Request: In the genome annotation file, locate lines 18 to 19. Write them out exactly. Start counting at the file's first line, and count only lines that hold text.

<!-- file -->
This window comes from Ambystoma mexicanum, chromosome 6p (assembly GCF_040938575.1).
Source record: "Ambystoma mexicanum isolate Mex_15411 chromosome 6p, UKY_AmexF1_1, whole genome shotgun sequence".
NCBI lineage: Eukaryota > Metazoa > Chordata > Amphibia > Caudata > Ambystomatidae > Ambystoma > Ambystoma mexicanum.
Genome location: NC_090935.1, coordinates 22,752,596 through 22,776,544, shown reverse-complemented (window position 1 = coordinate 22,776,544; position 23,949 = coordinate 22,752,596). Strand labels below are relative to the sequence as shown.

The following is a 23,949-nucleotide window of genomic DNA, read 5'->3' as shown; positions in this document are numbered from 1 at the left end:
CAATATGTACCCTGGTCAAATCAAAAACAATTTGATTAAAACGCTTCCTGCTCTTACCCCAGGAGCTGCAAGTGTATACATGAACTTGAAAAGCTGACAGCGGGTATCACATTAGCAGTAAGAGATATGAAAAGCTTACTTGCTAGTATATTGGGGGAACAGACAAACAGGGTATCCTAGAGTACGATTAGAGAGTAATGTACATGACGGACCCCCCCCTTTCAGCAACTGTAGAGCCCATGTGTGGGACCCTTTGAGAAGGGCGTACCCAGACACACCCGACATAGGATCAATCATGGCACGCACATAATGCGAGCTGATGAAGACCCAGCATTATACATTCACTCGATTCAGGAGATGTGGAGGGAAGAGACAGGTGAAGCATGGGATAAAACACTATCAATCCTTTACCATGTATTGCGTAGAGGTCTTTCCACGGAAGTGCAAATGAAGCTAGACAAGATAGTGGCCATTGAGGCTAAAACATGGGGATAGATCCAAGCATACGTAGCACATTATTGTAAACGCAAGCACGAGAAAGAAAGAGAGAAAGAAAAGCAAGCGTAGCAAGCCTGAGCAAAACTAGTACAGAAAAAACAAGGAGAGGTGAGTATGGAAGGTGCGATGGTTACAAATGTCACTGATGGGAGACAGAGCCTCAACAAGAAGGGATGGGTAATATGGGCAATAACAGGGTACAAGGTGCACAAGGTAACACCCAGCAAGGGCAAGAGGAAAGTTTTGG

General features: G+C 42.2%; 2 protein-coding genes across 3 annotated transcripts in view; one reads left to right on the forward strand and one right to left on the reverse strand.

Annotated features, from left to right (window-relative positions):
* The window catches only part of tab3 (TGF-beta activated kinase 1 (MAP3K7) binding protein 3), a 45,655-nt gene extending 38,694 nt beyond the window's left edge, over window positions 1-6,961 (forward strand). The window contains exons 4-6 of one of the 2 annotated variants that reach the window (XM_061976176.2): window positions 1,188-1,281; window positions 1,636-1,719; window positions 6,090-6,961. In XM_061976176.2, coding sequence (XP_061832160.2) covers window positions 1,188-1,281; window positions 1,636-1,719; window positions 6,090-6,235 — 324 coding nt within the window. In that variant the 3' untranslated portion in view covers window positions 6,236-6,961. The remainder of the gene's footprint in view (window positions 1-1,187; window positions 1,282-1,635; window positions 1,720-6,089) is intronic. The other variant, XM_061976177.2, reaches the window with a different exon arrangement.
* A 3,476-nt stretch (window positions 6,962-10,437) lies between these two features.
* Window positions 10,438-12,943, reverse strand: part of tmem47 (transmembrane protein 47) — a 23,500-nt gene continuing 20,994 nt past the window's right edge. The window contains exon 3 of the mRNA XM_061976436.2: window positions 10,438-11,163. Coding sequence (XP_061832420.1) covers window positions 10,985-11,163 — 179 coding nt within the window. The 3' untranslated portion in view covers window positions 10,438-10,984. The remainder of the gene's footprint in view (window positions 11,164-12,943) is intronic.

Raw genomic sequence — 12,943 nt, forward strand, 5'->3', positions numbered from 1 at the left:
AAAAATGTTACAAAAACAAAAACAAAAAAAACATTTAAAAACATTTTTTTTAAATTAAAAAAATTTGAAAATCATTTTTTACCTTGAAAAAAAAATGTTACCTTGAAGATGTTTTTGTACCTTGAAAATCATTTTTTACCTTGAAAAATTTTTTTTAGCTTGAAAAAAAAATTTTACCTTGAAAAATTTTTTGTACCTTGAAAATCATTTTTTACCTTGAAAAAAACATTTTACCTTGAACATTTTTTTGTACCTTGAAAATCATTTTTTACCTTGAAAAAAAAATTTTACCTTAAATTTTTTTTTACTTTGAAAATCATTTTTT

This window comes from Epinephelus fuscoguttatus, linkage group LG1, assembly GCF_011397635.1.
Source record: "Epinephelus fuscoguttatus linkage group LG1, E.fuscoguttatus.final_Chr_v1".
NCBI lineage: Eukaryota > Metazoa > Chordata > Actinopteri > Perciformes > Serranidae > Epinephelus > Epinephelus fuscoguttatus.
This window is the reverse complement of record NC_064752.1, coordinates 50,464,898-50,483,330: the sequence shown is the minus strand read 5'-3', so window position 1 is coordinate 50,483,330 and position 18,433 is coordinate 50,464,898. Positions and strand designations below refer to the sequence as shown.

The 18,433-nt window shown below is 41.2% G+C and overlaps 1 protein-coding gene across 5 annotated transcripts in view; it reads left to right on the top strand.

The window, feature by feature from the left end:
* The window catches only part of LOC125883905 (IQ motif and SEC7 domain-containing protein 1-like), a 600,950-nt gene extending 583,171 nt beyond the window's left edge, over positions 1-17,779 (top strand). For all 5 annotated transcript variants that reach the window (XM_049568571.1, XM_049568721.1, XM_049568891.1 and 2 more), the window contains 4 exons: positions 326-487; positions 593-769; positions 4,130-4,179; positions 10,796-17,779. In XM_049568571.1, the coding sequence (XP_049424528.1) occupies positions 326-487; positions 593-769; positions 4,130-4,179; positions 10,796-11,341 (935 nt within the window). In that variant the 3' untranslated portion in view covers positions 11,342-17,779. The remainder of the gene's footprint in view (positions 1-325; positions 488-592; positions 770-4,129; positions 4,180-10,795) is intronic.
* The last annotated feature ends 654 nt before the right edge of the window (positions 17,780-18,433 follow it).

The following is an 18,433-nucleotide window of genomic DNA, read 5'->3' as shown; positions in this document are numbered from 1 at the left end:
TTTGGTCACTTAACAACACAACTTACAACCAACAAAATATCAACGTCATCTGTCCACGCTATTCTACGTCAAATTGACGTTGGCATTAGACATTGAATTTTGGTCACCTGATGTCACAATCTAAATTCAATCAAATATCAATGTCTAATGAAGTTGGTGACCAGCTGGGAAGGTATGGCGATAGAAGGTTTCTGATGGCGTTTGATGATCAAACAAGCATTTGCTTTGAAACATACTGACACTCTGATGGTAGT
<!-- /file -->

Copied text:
The 18,433-nt window shown below is 41.2% G+C and overlaps 1 protein-coding gene across 5 annotated transcripts in view; it reads left to right on the top strand.

The window, feature by feature from the left end: